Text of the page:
The Household Cavalry has been on parade for the Major General's Inspection in Hyde Park (Picture: PA).
The Household Cavalry has marked the start of the ceremonial season as they were put through their paces in Hyde Park.
Soldiers paraded in front of Major General Ben Bathurst, General Officer Commanding the Household Division, to prove their readiness for another summer of displays.
More than 165 soldiers and horses took part in the event on Thursday, who were joined by two French and two Danish counterparts.
Staff Corporal Carl Lacey said the annual inspection is "immensely important", adding that it is crucial to refresh the drills and process in the minds of the horses and soldiers.
"This is the precursor to the regiment going on parade in front of Her Majesty," he said.
"The Major General comes and gives us a tick in the box that he is happy with our turn out, the way that the horses look and are behaving."
He said the inspection is as close to the format seen on the Queen's birthday parade as possible, with the soldiers and horses replicating moves that will be performed.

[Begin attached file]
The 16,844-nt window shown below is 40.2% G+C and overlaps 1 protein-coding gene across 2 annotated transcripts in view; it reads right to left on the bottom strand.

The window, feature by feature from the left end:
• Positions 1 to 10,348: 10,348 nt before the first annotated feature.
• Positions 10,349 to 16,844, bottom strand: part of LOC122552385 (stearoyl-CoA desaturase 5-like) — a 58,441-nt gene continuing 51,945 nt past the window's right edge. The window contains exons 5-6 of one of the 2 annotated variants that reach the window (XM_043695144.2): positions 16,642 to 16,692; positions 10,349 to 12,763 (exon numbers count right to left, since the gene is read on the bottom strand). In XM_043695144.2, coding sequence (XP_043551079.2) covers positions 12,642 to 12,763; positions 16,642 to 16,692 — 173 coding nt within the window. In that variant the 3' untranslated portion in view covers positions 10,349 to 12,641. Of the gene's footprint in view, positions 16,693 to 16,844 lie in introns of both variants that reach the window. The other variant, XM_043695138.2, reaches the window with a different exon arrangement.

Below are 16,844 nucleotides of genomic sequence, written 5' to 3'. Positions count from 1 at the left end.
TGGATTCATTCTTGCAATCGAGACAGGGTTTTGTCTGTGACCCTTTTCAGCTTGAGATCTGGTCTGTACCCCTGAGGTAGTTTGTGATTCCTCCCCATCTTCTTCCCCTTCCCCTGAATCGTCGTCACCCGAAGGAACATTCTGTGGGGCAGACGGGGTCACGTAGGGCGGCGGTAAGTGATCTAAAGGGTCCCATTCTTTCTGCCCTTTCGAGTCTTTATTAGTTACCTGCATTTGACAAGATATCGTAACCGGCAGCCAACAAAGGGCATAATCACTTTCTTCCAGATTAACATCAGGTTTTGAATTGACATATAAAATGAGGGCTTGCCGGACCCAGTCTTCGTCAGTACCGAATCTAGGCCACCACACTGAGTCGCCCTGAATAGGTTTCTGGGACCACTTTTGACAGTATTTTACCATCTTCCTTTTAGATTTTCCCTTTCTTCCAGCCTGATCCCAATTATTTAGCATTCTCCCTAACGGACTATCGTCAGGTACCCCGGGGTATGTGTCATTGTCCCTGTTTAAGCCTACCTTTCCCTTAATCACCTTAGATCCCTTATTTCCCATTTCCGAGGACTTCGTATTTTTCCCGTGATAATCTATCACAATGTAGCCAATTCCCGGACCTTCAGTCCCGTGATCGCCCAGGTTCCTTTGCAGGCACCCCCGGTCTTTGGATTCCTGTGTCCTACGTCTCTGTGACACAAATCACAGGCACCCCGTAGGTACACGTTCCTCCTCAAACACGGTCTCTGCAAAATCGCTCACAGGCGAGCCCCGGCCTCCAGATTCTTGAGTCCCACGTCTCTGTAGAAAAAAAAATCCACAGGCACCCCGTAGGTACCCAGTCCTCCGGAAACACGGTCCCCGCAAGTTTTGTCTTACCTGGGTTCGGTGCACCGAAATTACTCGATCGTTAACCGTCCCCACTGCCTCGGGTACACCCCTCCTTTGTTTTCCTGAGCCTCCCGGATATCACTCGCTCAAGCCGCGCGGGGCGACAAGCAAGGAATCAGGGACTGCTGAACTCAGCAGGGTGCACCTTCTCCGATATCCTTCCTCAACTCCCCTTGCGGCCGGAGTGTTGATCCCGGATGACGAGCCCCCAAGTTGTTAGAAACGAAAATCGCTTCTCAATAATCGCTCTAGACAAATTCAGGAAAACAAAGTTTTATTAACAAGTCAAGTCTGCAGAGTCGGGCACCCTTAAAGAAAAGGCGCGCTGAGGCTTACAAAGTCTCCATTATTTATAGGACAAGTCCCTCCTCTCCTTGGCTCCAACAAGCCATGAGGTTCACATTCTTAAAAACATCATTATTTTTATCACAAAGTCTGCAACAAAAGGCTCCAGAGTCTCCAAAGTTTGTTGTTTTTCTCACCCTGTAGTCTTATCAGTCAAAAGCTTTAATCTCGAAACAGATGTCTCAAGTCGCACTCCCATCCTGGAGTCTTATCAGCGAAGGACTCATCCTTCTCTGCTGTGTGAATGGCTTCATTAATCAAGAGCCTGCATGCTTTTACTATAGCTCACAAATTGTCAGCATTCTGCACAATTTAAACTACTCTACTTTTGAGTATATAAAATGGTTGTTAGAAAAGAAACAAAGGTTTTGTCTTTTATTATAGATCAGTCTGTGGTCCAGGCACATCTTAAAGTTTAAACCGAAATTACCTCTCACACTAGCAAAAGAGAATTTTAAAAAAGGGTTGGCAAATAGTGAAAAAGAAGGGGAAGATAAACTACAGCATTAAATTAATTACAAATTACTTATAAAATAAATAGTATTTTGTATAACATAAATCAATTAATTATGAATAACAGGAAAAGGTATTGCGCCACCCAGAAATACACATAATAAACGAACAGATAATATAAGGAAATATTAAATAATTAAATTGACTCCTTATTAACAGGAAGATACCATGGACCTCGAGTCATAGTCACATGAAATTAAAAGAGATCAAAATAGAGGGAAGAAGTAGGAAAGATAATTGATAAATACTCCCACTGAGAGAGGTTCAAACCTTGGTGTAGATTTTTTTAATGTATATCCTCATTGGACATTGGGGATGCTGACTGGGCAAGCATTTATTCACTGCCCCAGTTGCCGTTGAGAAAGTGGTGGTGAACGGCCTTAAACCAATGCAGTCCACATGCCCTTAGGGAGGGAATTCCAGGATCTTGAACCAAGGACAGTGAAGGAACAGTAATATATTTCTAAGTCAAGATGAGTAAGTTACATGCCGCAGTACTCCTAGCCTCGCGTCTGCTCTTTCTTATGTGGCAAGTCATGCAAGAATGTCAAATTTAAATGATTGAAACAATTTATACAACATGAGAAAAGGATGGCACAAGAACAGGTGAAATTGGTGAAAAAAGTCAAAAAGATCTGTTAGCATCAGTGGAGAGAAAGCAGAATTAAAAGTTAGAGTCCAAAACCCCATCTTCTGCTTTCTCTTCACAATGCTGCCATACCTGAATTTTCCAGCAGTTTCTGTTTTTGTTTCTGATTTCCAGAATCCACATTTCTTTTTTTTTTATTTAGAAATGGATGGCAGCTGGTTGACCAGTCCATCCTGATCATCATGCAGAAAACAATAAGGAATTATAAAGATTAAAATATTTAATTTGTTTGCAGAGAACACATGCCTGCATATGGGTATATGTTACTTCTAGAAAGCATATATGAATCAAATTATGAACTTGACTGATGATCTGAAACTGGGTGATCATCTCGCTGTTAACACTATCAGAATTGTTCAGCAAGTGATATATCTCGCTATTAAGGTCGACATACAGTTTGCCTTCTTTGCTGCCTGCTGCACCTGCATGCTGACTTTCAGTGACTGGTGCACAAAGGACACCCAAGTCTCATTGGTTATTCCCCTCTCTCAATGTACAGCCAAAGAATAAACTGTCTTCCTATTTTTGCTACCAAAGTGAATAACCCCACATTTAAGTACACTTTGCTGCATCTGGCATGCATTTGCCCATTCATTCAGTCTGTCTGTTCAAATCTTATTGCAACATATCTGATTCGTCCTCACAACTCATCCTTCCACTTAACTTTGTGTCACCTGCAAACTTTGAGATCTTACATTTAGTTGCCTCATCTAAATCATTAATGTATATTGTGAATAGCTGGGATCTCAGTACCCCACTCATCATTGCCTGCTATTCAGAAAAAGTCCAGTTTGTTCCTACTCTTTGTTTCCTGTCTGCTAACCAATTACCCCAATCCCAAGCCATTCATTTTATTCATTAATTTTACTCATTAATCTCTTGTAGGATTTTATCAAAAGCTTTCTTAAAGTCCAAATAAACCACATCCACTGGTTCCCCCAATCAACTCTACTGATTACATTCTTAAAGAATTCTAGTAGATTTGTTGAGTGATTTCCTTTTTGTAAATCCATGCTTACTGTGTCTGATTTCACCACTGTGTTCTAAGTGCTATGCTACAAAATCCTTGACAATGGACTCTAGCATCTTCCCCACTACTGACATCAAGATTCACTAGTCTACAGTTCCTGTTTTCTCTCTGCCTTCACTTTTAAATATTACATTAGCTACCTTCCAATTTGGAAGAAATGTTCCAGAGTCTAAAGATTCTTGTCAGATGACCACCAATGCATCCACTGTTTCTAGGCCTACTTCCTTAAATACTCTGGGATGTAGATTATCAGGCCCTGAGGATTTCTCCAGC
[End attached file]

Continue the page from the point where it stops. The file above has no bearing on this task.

With hundreds of hours of preparation leading up to the inspection, the mass of glinting metal and immaculately presented horses trotted across the grass in a display of military precision.
How do you prepare for a parade fit for the Queen?
Based in Hyde Park, Knightsbridge, the Mounted Regiment of the Household Cavalry provides ceremonial troops for all state occasions including the opening of Parliament.
The cleaning and maintenance of the uniform and horses kit can take up to 10 hours - four hours for soldier or officer clothing and five hours for the items worn by the horse.
Up to three kilograms of beeswax is used on the jackboots worn by the soldiers and can take seven hours per boot to polish up to their patent shine.